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January 18th Readings.docx

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University of Toronto Mississauga
Zachary Levinsky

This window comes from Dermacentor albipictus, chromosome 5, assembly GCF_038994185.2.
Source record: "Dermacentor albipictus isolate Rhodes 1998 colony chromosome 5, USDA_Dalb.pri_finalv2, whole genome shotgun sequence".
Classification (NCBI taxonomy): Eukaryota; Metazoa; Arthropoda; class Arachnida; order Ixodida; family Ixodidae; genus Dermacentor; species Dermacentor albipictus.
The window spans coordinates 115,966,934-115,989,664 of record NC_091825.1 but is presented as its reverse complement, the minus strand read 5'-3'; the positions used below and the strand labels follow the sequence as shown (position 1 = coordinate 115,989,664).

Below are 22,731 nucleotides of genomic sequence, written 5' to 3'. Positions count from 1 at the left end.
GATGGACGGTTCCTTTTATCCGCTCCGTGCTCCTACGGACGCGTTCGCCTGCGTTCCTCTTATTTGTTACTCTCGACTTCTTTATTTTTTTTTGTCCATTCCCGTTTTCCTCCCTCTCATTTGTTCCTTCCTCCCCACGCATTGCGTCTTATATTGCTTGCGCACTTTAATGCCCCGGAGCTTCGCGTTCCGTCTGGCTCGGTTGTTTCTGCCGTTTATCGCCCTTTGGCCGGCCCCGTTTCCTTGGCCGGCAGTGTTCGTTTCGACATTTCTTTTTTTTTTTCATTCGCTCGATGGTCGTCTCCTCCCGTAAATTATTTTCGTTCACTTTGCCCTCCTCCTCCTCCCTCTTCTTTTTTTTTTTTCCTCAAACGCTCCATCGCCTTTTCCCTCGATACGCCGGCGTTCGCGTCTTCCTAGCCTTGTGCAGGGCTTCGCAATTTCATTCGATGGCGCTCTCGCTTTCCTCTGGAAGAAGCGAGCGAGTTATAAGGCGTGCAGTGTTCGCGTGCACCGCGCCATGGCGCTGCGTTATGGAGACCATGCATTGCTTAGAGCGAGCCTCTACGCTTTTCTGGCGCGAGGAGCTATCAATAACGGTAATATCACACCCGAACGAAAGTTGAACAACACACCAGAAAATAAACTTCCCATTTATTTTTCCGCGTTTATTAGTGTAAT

SOC310 January 18 , 2012 Chapter 3: Responding to Youth Crime Historical Origins of Juvenile Justice Legislation - The Juvenile Delinquents Act (JDA) and the discourse of juvenile delinquency conditioned juvenile governance in Canada. - Emergence of separate system for youths. This strategy was gendered. It this era (19 -20 century) juvenile delinquency was largely a boy problem. Female young offenders were not the priority problem. Social Reformers and Governance Strategies th - In the 19 century, social reformers primarily upper-middle-class business, political and legal male elites began to question wisdom of the dominant way of adjudicating youth through the system of punishment. - Gradually they created a separate system fashioned with different philosophies and principles. - The recognition that youth should be treated differently was first evident in the JDA. - This represented a break from the classical legal governance (a generalized system of adjudication and punishment) and a move towards modern legal governance (particularized system based on knowledge of the offender rather than his or her criminal conduct). This was a gradual shift not in a snap of fingers. - Informal governance: includes such forms of social control like church discipline, shaming and other community-based strategies, and remains in existence today. Exerts control over youthful deviance at a distance, either from city, the street, rural countryside, the community, the state or the formal legal system. - Church governance was common in 19 century in rural areas. The church dealt with theft or family disputes for example. - Communities often intervened informally to normalize deviant actions. - Shaming practices were evident in community rituals like charivari (mocking of the culprit by an entourage, sometimes violent). - Social constructionist perspective approach: juvenile delinquency becomes a problem when it is defined by social reformers (prominent individuals/groups). It becomes a problematic when it is labeled by authorized knowers. - Objectivist approach: delinquency is only a problem because adolescents social behavior and/or criminal conduct became dangerous to the broader society at a particular historical moment. Early Perspectives: Surely These are the Worst of Times? - Notion that children no longer obey their parents. - This is a wide spread agreement among adult members of contemporary Canada. That youth are more problematic and poorly behaved than they were in the past. - It appears this is the case. - This is however a myth. Long ago philosophers like Socrates commented that youth were destructive and lacked discipline. - People have been saying that children have been loosing their way for years. - Notion of moral panic in regards to youth crime. In Canada, more recently, this started in the 1990s. - Childhood and juvenile delinquency o Childhood was not always understood as distinct status in life. o Juvenile delinquency developed from the recognition of childhood as a distinct stage of development. Represented a wide-ranging social change in the 19 century. o Childhood was discovered in the 17 century Western Europe. Before then children were viewed as little adults. Few social and cultural distinctions were made in terms of age. o Aries argument that childhood is a cultural artifact rather than a biological imperative that needs attention. Thus childhood is socially constructed. Generalized Justice: Classical Legal Governance - Earliest form of youth governance is classical legal governance. Made very little distinction between young and adult offenders. Primarily concerned with establishing guilt or innocence. - For a criminal act two occur, two fundamental conditions must be met: o Actus reus: an act that violates criminal law statutes must take place. o Mens rea: the individual whose behavior contravened with the law must have the mental capacity or criminal intent to fully appreciate the consequences of his or her conduct. o Before Confederation, kids 7+ were treated much the same as adults with the exception of doli incapax. Young people 14+ were presumed mature enough to appreciate the consequences of their behavior. Kids under 7 were thought to be incapable of wrongdoing and immune to prosecution. o Therefore those assumed doli incapax, could only be convicted if the Crown could prove mens rea. o Penalties for criminal conduct were notoriously harsh. Ex. Whipping, hanging, servitude, exile, incarceration, iron collars, branding or corporal punishment. o The classical legal approach reflected the twin goals of retribution (punishment deserve, an eye for an eye) and deterrence (preventing crime through fear of punishment or threat). o Punishment given to offender with little consideration to individual circumstances. o Age was no primary consideration.o Children treated the same when awaiting trial. o Mixed with all sorts of adult serious criminals. Towards a Separate Juvenile Justice System Socio Economic Social Reformers Social Welfare Anti Institutional Climate and Movements Penality Discourse Immigration Reformatory and The Canadian state Dissatisfaction industrial schools with institutionalization Urbanization Public schools and The rise of social Appeal of child welfare welfare community strategies Industrialization International Changes in Probation influences punishment - Socio economic climate: Immigration, urbanization and industrialization o Before Confederation, Canadian was an agricultural nation. Afterwards, urbanization and industrialization reshaped social, economic and political aspects. o Population more than doubled. There was a large group of orphans from the famine in the 1840s. And there were many immigrants. o Population of the poor also grew. Elite targeted dangerous working class and immigrant parents as detrimental. T